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Teacher Manual

OpenSubmit was invented for making assignments more fun for the students, and less work for the teachers. Before you start to read into details, we recommend to get into the general :ref:`principles <principles>` we follow.

Student tutors, course owners and administrators (see also :ref:`permissions`) all operate in the teacher backend, which is reachable by a link at the bottom of the student dashboard page, or directly via <your OpenSubmit url>/teacher.

Managing study programs

Location: Teacher backend - System - Actions - Manage study programs

This function is only available for users with according :ref:`permissions <permissions>`.

Students register in OpenSubmit by themselves, simply by using one of the configured authentication methods (see :ref:`auth`). After the first login, there are asked to complete their user details (see also :ref:`userdetails`).

One part of the user details dialogue is the choice of the study program, e.g. computer science (Bachelor) or Greek philosophy (Master). When more than one study program is configured in OpenSubmit, then this choice becomes mandatory. If only a single or no study program is configured, then the students are not forced to make that choice.

The study program is shown in the :ref:`useroverview` and the :ref:`gradingtable`. Is has no further impact on the operation of OpenSubmit, but can help with the grading of mixed courses.

Managing courses

Location: Teacher backend - System - Actions - Manage courses

This function is only available for users with according :ref:`permissions <permissions>`.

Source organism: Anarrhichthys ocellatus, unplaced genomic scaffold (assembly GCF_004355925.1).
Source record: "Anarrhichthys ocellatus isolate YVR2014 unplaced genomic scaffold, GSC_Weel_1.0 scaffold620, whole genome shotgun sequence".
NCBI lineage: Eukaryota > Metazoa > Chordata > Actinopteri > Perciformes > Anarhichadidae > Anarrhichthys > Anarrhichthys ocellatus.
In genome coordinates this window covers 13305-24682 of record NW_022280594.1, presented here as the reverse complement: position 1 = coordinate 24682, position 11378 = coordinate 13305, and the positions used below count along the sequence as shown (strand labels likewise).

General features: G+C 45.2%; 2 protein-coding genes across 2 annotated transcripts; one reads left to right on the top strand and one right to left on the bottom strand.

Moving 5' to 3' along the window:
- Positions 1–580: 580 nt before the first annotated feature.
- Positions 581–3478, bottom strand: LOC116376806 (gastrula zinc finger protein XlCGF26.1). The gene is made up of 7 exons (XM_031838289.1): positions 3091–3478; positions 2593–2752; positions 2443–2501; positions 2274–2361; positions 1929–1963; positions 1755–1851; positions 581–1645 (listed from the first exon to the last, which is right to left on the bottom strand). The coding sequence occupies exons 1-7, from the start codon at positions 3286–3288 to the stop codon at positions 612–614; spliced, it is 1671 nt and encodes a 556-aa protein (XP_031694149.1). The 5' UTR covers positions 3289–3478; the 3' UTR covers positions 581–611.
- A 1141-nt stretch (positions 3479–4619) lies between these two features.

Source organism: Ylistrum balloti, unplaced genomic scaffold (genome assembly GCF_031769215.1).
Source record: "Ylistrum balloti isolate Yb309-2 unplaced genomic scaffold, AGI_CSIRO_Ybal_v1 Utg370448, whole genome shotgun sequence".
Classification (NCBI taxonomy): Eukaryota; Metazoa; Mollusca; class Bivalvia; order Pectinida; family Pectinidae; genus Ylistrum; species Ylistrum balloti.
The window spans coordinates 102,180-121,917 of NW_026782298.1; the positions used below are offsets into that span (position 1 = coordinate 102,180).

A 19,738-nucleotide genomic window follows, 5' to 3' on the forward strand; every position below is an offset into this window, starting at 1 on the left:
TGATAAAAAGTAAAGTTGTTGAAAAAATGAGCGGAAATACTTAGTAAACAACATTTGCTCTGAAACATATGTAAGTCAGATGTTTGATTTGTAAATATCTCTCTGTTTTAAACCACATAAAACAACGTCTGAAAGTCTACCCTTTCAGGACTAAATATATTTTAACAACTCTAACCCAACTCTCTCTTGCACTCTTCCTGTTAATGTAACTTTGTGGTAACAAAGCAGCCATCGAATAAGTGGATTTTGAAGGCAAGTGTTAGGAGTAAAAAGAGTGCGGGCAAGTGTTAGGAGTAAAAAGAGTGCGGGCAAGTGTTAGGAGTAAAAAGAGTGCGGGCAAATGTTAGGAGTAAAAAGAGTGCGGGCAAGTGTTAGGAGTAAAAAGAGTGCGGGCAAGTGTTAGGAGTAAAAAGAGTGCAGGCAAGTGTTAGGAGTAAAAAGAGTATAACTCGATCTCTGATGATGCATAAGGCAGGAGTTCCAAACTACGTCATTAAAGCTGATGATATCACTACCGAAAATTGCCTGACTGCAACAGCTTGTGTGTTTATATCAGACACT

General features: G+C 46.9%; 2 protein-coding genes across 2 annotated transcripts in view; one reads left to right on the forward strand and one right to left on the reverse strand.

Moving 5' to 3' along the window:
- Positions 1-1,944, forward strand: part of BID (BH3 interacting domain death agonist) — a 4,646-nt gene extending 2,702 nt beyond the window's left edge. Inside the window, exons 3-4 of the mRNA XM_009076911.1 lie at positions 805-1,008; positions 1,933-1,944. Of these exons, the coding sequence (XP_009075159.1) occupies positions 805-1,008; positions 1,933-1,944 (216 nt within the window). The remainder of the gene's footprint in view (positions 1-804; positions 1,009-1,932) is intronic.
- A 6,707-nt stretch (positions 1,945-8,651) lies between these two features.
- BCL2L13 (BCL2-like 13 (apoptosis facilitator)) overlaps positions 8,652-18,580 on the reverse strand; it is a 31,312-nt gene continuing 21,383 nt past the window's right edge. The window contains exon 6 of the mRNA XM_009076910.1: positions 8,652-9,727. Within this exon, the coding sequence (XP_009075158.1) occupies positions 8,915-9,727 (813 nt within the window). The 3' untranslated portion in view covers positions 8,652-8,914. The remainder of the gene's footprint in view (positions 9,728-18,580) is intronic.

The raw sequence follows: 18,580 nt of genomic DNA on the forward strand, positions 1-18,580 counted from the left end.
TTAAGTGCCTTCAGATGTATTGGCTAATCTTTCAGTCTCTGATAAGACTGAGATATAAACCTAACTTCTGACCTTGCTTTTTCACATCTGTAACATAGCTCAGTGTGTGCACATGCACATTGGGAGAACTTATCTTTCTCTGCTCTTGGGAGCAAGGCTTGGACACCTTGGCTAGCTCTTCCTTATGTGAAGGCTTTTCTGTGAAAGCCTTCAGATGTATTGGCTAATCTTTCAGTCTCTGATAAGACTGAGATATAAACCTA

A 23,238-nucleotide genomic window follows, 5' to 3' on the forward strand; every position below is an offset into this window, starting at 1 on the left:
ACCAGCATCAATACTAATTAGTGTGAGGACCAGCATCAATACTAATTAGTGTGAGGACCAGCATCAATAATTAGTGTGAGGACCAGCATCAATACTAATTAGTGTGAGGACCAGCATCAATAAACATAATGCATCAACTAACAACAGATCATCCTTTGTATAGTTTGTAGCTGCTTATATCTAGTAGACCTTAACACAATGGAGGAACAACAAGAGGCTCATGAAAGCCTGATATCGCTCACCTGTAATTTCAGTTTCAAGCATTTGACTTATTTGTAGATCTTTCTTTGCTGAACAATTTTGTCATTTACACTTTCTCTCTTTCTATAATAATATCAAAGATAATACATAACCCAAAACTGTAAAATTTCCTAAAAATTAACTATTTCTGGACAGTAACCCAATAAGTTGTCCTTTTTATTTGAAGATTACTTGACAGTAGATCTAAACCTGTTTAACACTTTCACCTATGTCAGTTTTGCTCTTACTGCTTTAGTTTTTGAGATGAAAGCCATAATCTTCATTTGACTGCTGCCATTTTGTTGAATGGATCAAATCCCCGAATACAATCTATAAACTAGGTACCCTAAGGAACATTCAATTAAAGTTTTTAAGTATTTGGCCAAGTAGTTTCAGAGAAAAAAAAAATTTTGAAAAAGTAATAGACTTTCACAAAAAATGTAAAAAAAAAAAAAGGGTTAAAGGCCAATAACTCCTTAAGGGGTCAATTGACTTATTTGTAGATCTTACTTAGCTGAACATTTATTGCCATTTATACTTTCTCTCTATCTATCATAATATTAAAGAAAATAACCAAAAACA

Assignments for students belong to a course. The registered students can choose (see also :ref:`usercourses`) which course they participate in. This is different to many other learning management systems, which offer dedicated course permission systems (see also :ref:`principles`).

Course creation

Location: Teacher backend - System - Actions - Manage courses - Add course

The following settings must be configured for a new course:

Title
The title of the course.
Course owner
A user who automatically gets :ref:`course owner <permissions>` permissions for this course. His email address is used as sender in student notifications.
Tutors
A set of users that get :ref:`student tutor <permissions>` permissions for this course.
Course description link
A URL for the course home page. Used in the student dashboard.
Active
The flag decides if any assignments from this course are shown to the students, regardless of their deadlines. This allows to put courses in an 'archive' mode after the term is over.
LTI key / LTI passphrase

OpenSubmit supports the LTI protocol, so that you can integrate it into other learning management systems (LMSs) such as Moodle.

The LMS needs a consumer key and a shared secret resp. passphrase that you configure separately for each OpenSubmit course. This makes sure that the system knows automatically the course in which the external LMS user is interested in. Such users don't need to perform any authentication, OpenSubmit blindly believes in the identify information forwarded by the LMS. If a user already exists with the same email address, the LMS identity is added to his social login credentials.

Using LTI authentication can lead to duplicate accounts. You can :ref:`merge users <merge users>` to fix that.

The machine-readable configuration for LTI, which can be parsed by some LMS systems, is available under the relative URL /lti/config/.

Providing a link to the course assignments

Location: Teacher backend - Course - Info

After using an :ref:`authentication provider <auth>`, students get automatically an account and end up on the student dashboard, where none of the OpenSubmit courses is activated for them. This leads to the fact that they can't see any course assignments by default.

If you want to make sure that students automatically see the assignments for your course, you need to tell OpenSubmit the course ID when entering the system. This can be done by linking to a course-specific OpenSubmit URL. It is shown in the course details on the teacher backend landing page.

Grading scheme creation

Location: Teacher backend - System - Actions - Manage grading schemes

Before you can create assignments for students, you must think about the grading scheme. A grading scheme is an arbitrary collection of gradings, were each grading either means 'pass' or 'fail'.